I have a funny nose. It curves a little to the right and has this tiny mole at the end, which makes my nose look like that of a chipmunk. I kinda like it, but I’m also hyper-aware of its existence which makes me a little insecure about it. When I was young, I used to think I would grow out of it. I would be like that one-celebrity-I-shall-not-name who had this funny nose when she was a child, but by the time she was an adult, she had grown out of it. Boy, imagine my disappointment when I hit puberty but still had my funny nose. Suddenly, the celebrity’s perfect nose didn’t make sense to me anymore.
The realization hit me when I was seventeen. She didn’t grow out of her nose, she had it altered by a skilled plastic surgeon. I felt weird. Why didn’t she just say that she had her nose done? I remember seeing loads of her interviews where she talks about how she ‘grew’ out of her nose. Then I felt bad. The people in Hollywood probably forced her to do this. They probably silenced her too. But in silencing her, they forgot about a million teenage fangirls who didn’t know about the plastic surgery and were disappointed when they didn’t ‘grow’ out of their noses.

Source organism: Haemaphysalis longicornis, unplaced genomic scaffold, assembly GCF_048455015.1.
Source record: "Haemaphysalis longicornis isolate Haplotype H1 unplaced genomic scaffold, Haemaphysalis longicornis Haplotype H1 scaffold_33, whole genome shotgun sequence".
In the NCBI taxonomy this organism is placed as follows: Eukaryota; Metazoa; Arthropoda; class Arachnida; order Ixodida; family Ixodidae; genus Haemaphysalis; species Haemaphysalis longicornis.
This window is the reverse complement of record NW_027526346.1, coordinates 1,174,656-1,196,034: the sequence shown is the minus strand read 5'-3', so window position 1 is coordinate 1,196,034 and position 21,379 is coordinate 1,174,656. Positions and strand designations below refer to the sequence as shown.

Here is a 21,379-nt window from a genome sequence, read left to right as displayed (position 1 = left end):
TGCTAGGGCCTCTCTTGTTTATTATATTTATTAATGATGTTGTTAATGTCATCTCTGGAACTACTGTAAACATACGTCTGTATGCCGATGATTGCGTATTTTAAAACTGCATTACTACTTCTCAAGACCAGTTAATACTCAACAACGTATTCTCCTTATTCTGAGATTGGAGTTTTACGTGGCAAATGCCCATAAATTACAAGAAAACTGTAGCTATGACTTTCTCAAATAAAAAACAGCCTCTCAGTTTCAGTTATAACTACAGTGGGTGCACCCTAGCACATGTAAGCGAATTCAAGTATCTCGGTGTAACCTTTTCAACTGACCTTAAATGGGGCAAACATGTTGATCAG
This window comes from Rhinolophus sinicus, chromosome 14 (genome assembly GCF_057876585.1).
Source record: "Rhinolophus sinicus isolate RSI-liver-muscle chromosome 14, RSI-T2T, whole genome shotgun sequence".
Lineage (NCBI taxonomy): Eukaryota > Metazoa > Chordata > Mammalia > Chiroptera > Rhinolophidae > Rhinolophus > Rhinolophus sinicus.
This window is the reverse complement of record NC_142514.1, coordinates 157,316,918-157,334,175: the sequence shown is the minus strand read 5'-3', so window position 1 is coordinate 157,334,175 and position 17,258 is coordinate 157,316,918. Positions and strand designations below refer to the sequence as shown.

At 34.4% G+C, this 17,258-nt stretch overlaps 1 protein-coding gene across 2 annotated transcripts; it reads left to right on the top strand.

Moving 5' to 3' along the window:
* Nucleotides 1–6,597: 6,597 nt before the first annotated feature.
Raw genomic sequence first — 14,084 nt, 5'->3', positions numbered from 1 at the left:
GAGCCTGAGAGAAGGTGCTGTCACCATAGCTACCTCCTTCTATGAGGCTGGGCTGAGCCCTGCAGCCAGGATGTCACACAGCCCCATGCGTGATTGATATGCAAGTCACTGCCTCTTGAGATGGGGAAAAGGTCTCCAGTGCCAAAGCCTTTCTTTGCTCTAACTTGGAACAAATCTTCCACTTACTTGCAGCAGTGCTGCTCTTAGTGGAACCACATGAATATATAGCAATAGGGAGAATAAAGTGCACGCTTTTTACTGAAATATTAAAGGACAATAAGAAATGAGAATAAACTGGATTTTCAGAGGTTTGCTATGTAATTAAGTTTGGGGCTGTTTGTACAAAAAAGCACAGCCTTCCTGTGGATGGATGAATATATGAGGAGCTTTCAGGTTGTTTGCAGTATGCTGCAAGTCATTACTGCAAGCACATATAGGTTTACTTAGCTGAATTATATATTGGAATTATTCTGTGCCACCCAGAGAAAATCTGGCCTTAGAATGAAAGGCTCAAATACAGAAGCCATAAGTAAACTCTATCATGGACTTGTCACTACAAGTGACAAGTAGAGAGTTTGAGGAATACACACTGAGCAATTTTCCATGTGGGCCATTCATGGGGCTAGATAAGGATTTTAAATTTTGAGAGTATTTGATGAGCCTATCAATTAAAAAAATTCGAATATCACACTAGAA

Skip to a year later, and I started seeing multiple TikToks and Instagram posts calling plastic surgery an ‘empowering move’, talking about how it gives women agency over their faces and bodies and how it helps women build confidence in themselves. Ok, I agree. It is definitely empowering for a woman to decide what to do with her face and her body, but my question here is, “Is she doing this because she wants to or because she has been conditioned to believe that she isn’t beautiful?”
The answer is pretty simple. Plastic surgery isn’t something that gives a woman agency over her own body. It gives her body dysmorphia. Today it’s the nose, tomorrow it’s the buccal fat, a week later it will be a Brazilian Butt Lift. A woman will constantly be chasing this unachievable ‘beauty’ standard because if she doesn’t, she is “ugly”. And why is she ugly? Because society doesn’t understand neutral beauty.
But hey, the ‘holistic’ plastic surgeons who operate on thousands of people in a day for profits say plastic surgery is empowering and that going through the process makes you a stronger woman. Does it, though? Or does it perpetuate the same false beauty standards but with a different label?
The only time I support plastic surgery is when a trans woman or a trans man wants it. Or maybe a disabled person. If you do not need it for medical reasons then maybe you do not need it at all. The only reason you feel like you need plastic surgery is because all these rampant marketing gimmicks are trying to give you body dysmorphia.